Just $7/month gets you a limited edition KaiPA pint glass. Plus bragging rights that you support independent journalism.
Donate today to get yours!
After all but disappearing, psychiatric hospitals are coming back
Share Now on:
Jill Murdoch is coloring at her kitchen table in Mesa, Arizona, while her kids play video games after school.
“I’ve chosen a lot of bright colors that help me feel vibrant,” Murdoch said. “I can relax while I’m coloring.”
Murdoch was in a terrible bicycle accident about two years ago. She suffered a brain injury that’s left her battling bouts of anxiety. Sometimes it gets so bad she has to go to the emergency room to get help. But she often ends up waiting anywhere from 24 to 72 hours in the ER. She says it’s a tedious, stressful process waiting for the hospital to find a treatment center.
- How a Republican plan to shrink Medicaid could hurt red states
- Loan forgiveness programs offered to help mental health professionals
- Keeping mental health patients stable and out of jail
“You come to the point where you just either sleep, or you eat, or you just watch them watching you,” Murdoch said.
Arizona has one of the worst shortages of beds and providers in the country, but the problem is nationwide. There’s been a nationwide trend in the last decade of states closing psychiatric hospitals, and community-based health alternatives haven’t always picked up the slack. That means the mentally ill are increasingly turning to emergency rooms for treatment. Hospital waits and costs are skyrocketing. Now some providers are making investments into in-patient mental health care.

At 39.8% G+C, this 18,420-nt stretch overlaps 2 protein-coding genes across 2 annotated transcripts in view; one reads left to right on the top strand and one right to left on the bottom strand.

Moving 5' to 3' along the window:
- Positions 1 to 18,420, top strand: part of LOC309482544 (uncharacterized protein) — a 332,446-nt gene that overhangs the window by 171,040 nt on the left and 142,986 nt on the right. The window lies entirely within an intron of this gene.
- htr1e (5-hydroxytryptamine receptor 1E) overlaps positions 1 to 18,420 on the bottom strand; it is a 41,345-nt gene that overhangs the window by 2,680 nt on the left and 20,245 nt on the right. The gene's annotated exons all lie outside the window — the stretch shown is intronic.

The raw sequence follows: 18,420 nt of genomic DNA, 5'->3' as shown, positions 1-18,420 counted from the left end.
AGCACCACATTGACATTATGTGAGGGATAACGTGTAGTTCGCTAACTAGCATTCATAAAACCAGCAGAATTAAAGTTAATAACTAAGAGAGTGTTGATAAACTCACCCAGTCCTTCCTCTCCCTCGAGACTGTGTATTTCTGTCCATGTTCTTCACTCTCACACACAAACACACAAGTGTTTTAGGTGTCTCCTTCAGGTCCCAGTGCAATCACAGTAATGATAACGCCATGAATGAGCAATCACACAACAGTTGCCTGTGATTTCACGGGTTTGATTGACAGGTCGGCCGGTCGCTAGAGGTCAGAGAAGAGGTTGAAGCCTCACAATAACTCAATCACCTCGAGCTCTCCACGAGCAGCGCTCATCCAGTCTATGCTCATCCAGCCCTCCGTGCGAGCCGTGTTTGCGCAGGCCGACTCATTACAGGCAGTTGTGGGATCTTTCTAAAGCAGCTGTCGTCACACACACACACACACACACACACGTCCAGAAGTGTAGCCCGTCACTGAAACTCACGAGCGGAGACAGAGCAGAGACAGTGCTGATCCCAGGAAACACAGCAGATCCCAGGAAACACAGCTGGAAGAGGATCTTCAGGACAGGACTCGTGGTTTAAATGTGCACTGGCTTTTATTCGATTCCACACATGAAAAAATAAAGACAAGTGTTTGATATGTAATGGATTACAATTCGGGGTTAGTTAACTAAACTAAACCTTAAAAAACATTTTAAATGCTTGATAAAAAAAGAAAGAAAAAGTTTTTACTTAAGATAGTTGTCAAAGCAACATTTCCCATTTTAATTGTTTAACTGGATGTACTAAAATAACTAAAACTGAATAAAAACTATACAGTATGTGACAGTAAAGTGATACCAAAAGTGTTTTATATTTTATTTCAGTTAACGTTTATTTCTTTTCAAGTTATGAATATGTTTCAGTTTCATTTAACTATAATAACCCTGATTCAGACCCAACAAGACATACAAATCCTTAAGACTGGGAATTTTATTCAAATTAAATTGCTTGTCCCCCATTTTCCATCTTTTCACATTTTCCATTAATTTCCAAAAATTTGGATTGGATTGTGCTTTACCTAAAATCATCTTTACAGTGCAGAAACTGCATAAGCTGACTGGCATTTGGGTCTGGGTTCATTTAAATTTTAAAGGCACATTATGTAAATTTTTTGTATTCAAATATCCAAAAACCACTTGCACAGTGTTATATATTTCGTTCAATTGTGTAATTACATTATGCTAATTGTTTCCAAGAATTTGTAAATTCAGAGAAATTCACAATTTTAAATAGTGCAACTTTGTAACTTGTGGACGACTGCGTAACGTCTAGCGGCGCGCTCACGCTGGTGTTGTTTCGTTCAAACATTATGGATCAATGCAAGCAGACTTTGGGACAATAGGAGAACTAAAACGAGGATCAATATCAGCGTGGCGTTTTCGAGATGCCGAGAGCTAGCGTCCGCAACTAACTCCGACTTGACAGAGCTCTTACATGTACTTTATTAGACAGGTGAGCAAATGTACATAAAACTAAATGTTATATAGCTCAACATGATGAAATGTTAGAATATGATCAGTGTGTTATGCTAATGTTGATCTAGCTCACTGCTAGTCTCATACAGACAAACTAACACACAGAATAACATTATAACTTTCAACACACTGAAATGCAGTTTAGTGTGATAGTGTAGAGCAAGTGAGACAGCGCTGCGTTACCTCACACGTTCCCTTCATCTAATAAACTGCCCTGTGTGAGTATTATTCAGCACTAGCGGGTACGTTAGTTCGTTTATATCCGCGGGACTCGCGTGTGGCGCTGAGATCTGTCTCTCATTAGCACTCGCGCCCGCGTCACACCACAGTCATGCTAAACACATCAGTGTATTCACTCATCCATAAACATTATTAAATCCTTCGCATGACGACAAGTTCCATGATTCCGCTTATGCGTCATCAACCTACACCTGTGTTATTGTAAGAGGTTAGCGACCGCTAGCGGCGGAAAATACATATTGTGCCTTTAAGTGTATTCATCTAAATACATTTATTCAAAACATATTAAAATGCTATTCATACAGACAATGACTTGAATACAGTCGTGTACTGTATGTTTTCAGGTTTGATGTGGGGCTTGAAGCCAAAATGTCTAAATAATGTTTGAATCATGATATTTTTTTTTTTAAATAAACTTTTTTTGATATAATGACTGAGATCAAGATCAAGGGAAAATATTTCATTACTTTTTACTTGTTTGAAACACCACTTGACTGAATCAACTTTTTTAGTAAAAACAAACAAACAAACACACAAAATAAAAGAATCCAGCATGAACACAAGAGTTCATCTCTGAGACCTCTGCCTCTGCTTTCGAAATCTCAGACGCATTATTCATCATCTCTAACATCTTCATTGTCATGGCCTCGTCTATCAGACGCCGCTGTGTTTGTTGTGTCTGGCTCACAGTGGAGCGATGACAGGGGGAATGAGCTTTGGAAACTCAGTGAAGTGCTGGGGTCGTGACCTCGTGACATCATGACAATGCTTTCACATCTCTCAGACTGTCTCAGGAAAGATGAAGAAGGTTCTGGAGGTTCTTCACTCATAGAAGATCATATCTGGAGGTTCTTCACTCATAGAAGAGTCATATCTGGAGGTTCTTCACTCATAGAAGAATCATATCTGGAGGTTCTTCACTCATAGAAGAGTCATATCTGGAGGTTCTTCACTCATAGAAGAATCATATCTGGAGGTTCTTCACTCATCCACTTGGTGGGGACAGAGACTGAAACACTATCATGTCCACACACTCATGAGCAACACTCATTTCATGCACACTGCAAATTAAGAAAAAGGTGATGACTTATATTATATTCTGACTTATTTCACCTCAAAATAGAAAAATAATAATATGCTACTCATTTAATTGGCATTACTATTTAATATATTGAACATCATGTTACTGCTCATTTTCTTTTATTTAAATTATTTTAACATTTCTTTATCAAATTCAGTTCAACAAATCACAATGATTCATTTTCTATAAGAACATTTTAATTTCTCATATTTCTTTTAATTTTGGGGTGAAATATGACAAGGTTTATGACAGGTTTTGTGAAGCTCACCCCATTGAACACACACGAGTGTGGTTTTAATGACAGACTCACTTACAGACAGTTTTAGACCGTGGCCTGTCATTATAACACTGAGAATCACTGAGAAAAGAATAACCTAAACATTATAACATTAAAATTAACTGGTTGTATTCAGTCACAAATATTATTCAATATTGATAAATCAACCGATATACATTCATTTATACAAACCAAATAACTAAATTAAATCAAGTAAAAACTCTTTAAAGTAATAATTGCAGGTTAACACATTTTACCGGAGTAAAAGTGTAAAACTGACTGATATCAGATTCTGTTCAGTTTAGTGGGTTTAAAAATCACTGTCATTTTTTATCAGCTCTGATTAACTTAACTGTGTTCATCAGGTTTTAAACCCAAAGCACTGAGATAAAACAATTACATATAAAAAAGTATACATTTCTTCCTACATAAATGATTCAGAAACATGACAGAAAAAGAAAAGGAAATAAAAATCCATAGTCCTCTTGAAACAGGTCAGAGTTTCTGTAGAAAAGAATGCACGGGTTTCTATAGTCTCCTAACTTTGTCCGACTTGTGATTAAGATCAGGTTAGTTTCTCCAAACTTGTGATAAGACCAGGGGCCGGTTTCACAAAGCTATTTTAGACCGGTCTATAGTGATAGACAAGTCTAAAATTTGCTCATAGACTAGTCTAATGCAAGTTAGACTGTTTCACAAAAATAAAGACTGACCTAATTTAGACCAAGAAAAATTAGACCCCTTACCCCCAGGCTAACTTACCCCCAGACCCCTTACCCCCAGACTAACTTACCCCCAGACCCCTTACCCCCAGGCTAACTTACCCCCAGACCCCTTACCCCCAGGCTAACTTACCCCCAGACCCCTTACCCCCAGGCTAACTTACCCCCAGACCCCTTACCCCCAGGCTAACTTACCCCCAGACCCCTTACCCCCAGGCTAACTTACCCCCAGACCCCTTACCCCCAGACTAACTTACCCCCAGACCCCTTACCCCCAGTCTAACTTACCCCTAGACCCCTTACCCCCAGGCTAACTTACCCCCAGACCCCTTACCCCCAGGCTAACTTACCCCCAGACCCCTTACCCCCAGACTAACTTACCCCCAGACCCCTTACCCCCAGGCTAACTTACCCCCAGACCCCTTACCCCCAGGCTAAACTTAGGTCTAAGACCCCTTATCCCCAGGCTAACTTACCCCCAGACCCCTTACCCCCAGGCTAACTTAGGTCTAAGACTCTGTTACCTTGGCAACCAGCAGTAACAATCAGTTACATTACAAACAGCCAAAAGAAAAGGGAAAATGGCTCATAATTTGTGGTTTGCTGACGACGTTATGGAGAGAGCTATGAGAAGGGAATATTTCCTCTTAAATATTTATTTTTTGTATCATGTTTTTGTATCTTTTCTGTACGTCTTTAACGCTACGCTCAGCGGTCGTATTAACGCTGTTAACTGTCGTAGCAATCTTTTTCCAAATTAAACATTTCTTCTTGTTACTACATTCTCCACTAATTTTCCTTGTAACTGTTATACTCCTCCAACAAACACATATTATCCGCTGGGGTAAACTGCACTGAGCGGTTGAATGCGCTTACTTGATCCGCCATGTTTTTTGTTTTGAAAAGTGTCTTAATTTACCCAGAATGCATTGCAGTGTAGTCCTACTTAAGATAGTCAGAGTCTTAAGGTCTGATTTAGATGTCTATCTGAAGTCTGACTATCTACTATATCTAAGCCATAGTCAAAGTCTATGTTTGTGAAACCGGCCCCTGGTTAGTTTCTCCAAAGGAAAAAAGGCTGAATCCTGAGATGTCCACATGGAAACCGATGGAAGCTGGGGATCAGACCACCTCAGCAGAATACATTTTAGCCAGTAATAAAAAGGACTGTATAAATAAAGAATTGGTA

Banner Health, one of the main health care providers in the state, estimates 16,000 mental health patients show up at its ERs every year.
Arizona has one of the largest shortages of beds for behavioral health care in the country. Here in rural Apache Junction, like many place across the country, ERs don’t have the resources to keep a psychiatrist on the premises to diagnose mental health patients.
Dr. Robert Porter is the ER director at Banner Goldfield hospital in rural Apache Junction, east of Phoenix. He said many mental health patients come to his facility for care.
“Some of them are suicidal, some people actually have schizophrenia or psychotic episodes where they just can’t take care of themselves, or they’re doing something that is off the wall,” Porter said. Mental health patients often fill his eight emergency beds.
In response to the shortage of treatment options, Banner is building a new behavioral health hospital, expanding its campus in Scottsdale. The $36 million facility will have 96 private, in-patient beds.
Each year roughly 44 million people nationwide experience a mental health disorder. Dr. Renee Hsia with the American College of Emergency Physicians said many of them are uninsured or on Medicaid.
“Because Medicaid tends to be a low payer, they have low reimbursement rates, a lot of psychiatrists may not even want to accept them, and so it’s hard to get these patients placement,” Hsia said.
That’s where the new hospital comes in. Dr. Gagandeep Singh is the chief medical officer of the new facility. He said after treatment, most patients can transition to outpatient services.
“These are people that are our family members and our friends, who happen to be in a crisis,” Singh said. He said they just need a place where they can feel safe and get well.
As a nonprofit news organization, our future depends on listeners like you who believe in the power of public service journalism.
Your investment in Marketplace helps us remain paywall-free and ensures everyone has access to trustworthy, unbiased news and information, regardless of their ability to pay.
Donate today — in any amount — to become a Marketplace Investor. Now more than ever, your commitment makes a difference.